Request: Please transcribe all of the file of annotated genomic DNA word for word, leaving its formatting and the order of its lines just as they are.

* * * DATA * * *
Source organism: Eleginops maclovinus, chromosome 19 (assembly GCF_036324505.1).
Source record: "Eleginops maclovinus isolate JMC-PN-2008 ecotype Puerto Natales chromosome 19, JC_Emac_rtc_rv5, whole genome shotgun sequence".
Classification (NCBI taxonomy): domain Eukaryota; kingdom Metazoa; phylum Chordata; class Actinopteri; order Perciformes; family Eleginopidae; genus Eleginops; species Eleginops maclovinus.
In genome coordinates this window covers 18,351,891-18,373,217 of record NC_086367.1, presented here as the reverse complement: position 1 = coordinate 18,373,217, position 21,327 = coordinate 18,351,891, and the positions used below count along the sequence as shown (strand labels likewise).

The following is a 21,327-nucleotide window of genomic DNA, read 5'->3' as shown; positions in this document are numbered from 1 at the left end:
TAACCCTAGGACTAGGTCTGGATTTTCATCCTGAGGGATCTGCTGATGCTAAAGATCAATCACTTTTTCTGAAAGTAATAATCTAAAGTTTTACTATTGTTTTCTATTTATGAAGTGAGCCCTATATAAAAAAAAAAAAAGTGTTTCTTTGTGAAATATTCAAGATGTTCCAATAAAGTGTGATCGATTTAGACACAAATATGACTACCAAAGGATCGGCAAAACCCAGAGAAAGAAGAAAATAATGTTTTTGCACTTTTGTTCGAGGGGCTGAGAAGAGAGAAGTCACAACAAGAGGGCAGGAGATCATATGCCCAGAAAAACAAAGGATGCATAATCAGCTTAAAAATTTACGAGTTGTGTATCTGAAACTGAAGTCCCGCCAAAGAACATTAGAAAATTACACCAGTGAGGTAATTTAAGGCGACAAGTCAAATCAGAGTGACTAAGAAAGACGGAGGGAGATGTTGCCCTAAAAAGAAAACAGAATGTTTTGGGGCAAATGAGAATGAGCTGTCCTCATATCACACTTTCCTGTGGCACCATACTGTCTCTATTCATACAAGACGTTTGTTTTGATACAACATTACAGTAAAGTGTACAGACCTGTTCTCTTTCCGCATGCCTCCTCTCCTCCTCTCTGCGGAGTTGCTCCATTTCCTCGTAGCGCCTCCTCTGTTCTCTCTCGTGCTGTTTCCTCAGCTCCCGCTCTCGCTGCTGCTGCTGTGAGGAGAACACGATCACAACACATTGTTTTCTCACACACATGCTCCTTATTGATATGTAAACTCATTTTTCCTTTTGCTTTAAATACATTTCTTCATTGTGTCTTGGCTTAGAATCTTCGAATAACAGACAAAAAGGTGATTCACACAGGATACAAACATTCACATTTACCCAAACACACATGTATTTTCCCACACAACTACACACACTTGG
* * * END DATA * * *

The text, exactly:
Source organism: Eleginops maclovinus, chromosome 19 (assembly GCF_036324505.1).
Source record: "Eleginops maclovinus isolate JMC-PN-2008 ecotype Puerto Natales chromosome 19, JC_Emac_rtc_rv5, whole genome shotgun sequence".
Classification (NCBI taxonomy): domain Eukaryota; kingdom Metazoa; phylum Chordata; class Actinopteri; order Perciformes; family Eleginopidae; genus Eleginops; species Eleginops maclovinus.
In genome coordinates this window covers 18,351,891-18,373,217 of record NC_086367.1, presented here as the reverse complement: position 1 = coordinate 18,373,217, position 21,327 = coordinate 18,351,891, and the positions used below count along the sequence as shown (strand labels likewise).

The following is a 21,327-nucleotide window of genomic DNA, read 5'->3' as shown; positions in this document are numbered from 1 at the left end:
TAACCCTAGGACTAGGTCTGGATTTTCATCCTGAGGGATCTGCTGATGCTAAAGATCAATCACTTTTTCTGAAAGTAATAATCTAAAGTTTTACTATTGTTTTCTATTTATGAAGTGAGCCCTATATAAAAAAAAAAAAAGTGTTTCTTTGTGAAATATTCAAGATGTTCCAATAAAGTGTGATCGATTTAGACACAAATATGACTACCAAAGGATCGGCAAAACCCAGAGAAAGAAGAAAATAATGTTTTTGCACTTTTGTTCGAGGGGCTGAGAAGAGAGAAGTCACAACAAGAGGGCAGGAGATCATATGCCCAGAAAAACAAAGGATGCATAATCAGCTTAAAAATTTACGAGTTGTGTATCTGAAACTGAAGTCCCGCCAAAGAACATTAGAAAATTACACCAGTGAGGTAATTTAAGGCGACAAGTCAAATCAGAGTGACTAAGAAAGACGGAGGGAGATGTTGCCCTAAAAAGAAAACAGAATGTTTTGGGGCAAATGAGAATGAGCTGTCCTCATATCACACTTTCCTGTGGCACCATACTGTCTCTATTCATACAAGACGTTTGTTTTGATACAACATTACAGTAAAGTGTACAGACCTGTTCTCTTTCCGCATGCCTCCTCTCCTCCTCTCTGCGGAGTTGCTCCATTTCCTCGTAGCGCCTCCTCTGTTCTCTCTCGTGCTGTTTCCTCAGCTCCCGCTCTCGCTGCTGCTGCTGTGAGGAGAACACGATCACAACACATTGTTTTCTCACACACATGCTCCTTATTGATATGTAAACTCATTTTTCCTTTTGCTTTAAATACATTTCTTCATTGTGTCTTGGCTTAGAATCTTCGAATAACAGACAAAAAGGTGATTCACACAGGATACAAACATTCACATTTACCCAAACACACATGTATTTTCCCACACAACTACACACACTTGG